Cheap land and lots of sun characterize most of the western half of China. Modern HVDC electricity transmission systems lose only 3% of electric power per 1000km, so it is economical to put large solar generating plants in the sunny regions to serve the large loads to the East. Europe is planning large solar plants in North Africa; China is blessed with suitable sunny regions all in-country. Large-scale solar thermal power projects fit well with government policy for China’s western regions, where ongoing investment is being made to spread economic growth and continue lifting millions out of poverty. US studies have found that solar thermal power generation creates 4 times the construction jobs and twice the permanent jobs of conventional generation, while delivering power at prices comparable to current fossil generation; this should be true in China as well.
Water usage is not really a serious constraint. While water usage of wet-cooled power plants is high, dry cooling is now standard technology, widely deployed, and brings water consumption down to a level corresponding to roughly 1 to 2 inches of rain per year at the site. Dry cooled plants raise the cost of power about 9%, but even so, solar thermal power is lower cost than photovoltaic technology. Thousands of megawatts are in planning for the US, and China now has 2000 MW in planning.
The recently announced eSolar deal for China is a great example of the potential for solar thermal power in China. eSolar’s approach took commodity steel and glass and built a new-generation power tower that uses more computing and less concrete. Expect to see ongoing major cost reductions in solar thermal power. There is no known lower limit on the cost of reflecting sunlight, and ongoing innovation in mirror systems will continue to drive down cost, using commodity materials in new combinations and structures.
One key advantage of solar thermal power is its day-and-night operation, an obvious requirement for solar energy to grow beyond its current niche. Economical energy storage as heat is now at commercial scale. Power projects are underway in Spain which operate 24 hours a day in the summer months, and many more are planned in the US and around the world.
ESolar doesn’t use the trough design seen in the schematic at the top (which I included to illustrate the basic components of CSP system with storage). They use a power tower:
Interestingly, the NYT‘s Green Inc reports, “ESolar’s technology will be combined in China with biomass plants fueled by a local shrub“:
China’s plans to build 2,000 megawatts of solar thermal power using technology from a California company, eSolar, will also include the construction of biomass power plants to generate electricity when the sun sets.
The solar and biomass plants will share turbines and other infrastructure, reducing the projects’ cost and allowing around-the-clock electricity production, according to Bill Gross, eSolar’s chairman.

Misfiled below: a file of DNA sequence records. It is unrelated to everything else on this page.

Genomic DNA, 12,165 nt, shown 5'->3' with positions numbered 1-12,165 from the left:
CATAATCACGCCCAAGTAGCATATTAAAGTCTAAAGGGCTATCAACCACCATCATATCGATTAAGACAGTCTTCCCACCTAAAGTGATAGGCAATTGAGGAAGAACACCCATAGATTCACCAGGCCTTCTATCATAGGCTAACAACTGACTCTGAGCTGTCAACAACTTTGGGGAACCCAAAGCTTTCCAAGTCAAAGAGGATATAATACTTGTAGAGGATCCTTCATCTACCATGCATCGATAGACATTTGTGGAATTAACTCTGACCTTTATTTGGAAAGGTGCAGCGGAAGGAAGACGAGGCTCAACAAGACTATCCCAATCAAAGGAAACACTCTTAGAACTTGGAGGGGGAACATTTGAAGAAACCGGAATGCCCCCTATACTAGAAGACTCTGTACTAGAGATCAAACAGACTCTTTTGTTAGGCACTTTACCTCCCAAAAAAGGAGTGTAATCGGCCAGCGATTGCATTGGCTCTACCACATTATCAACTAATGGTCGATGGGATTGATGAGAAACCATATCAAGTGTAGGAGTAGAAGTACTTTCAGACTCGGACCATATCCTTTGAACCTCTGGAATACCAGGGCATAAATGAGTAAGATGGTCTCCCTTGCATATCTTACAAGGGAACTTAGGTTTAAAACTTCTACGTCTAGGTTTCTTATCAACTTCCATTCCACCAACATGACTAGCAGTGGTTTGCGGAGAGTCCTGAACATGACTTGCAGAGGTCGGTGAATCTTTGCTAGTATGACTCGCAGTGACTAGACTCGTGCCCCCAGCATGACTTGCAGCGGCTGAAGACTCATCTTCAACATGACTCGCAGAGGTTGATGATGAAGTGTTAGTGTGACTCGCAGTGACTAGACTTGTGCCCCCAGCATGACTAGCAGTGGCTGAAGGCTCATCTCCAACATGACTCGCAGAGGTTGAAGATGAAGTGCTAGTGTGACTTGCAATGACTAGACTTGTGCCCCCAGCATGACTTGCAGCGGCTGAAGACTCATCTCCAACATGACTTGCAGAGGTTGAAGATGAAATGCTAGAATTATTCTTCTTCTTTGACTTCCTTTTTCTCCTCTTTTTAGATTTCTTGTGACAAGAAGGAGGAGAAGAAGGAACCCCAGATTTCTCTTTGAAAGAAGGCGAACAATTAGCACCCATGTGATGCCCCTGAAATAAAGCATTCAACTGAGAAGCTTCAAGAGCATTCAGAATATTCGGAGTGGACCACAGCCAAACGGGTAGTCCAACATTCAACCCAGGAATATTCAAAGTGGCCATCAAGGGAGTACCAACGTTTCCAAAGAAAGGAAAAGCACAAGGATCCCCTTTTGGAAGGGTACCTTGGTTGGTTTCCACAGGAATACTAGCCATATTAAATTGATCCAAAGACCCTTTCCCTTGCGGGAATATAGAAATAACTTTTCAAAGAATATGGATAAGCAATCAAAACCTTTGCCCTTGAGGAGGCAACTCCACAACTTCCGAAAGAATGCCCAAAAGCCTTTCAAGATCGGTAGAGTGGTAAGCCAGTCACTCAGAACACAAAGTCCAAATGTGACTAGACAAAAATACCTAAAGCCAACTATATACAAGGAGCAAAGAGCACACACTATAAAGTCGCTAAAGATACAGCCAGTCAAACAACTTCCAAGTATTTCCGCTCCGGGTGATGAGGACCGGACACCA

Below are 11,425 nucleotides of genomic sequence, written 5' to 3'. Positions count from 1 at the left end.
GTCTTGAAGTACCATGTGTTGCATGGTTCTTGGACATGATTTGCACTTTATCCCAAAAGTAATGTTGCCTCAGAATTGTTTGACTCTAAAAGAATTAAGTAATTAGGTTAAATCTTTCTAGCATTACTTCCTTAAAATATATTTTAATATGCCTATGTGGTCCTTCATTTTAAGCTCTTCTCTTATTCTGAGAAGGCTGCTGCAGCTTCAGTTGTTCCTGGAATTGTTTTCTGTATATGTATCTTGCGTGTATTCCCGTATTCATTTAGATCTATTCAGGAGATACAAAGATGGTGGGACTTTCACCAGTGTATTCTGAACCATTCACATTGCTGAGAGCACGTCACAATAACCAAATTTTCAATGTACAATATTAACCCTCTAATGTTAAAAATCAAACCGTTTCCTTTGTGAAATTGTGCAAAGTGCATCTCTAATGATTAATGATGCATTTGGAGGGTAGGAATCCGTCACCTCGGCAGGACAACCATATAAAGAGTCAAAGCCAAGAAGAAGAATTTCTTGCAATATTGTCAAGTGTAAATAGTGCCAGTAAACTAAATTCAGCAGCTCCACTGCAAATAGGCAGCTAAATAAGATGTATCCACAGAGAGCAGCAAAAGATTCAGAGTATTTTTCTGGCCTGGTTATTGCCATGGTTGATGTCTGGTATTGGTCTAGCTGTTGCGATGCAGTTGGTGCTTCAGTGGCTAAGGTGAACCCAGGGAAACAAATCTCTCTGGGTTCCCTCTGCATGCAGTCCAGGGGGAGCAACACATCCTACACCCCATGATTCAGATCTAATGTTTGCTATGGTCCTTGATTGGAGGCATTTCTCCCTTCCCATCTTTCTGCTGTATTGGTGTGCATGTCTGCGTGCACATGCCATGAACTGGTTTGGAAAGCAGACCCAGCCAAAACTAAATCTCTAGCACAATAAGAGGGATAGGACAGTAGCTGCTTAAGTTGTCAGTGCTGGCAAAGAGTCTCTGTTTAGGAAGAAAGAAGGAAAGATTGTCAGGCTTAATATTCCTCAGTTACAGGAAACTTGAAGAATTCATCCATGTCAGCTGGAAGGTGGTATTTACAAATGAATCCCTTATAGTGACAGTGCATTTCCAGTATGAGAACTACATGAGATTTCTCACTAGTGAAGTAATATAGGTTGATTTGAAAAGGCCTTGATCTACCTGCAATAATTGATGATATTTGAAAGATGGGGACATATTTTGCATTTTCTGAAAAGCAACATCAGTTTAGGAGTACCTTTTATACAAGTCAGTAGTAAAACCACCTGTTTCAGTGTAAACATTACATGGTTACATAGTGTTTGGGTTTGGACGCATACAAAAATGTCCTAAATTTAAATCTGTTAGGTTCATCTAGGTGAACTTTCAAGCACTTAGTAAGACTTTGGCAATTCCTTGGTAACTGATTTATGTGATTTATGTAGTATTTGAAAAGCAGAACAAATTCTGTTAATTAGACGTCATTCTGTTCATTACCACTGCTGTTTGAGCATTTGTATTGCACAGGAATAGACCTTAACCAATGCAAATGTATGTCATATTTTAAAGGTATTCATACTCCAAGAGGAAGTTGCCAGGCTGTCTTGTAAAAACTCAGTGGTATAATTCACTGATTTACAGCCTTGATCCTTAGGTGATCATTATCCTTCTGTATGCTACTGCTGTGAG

“That supercharges the economics of solar,” said Mr. Gross in a telephone interview, noting that the addition of biomass generation will allow power plants to operate at 90 percent of capacity.
Under terms of the deal announced Saturday in Beijing, eSolar will license its “power tower” technology to Penglai Electric, which will manage the construction of the power plants over the next decade.
Another Chinese company, the China Shaanxi Yulin Huayang New Energy Company, will own and operate the first projects to be built in the 66-square-mile Yulin Energy Park in northern China.
A local shrub grown in the surrounding region to fight desertification, called the sand willow, will supply fuel for the biomass power plants, according to Penglai Electric….
ESolar’s power plants deploy fields of mirrors called heliostats to focus the sun’s rays on a water-filled boiler that on a tower. The heat vaporizes the water and the resulting high-pressure steam is piped to a power block, where it drives an electricity-generating turbine.The company uses a software control system and imaging technology to control 176,000 small mirrors that form arrays at its standard 46-megawatt power plant. The software positions the mirrors to create a virtual parabola to focus the sun on the receiver tower. That allows eSolar to make the mirrors cheaply and pack them close together to reduce the size of the power plant.
Mr. Gross noted that in California unskilled workers need 15 minutes training to learn how to install the solar fields. “In China, they wanted to use untrained labor as well,” he said.
I just hope the U.S. Senate is smart enough to realize that The only way to win the clean energy race is to pass the clean energy bill.
- World’s second* largest solar plant to be built in Florida
- World’s largest solar power plants with thermal storage to be built in Arizona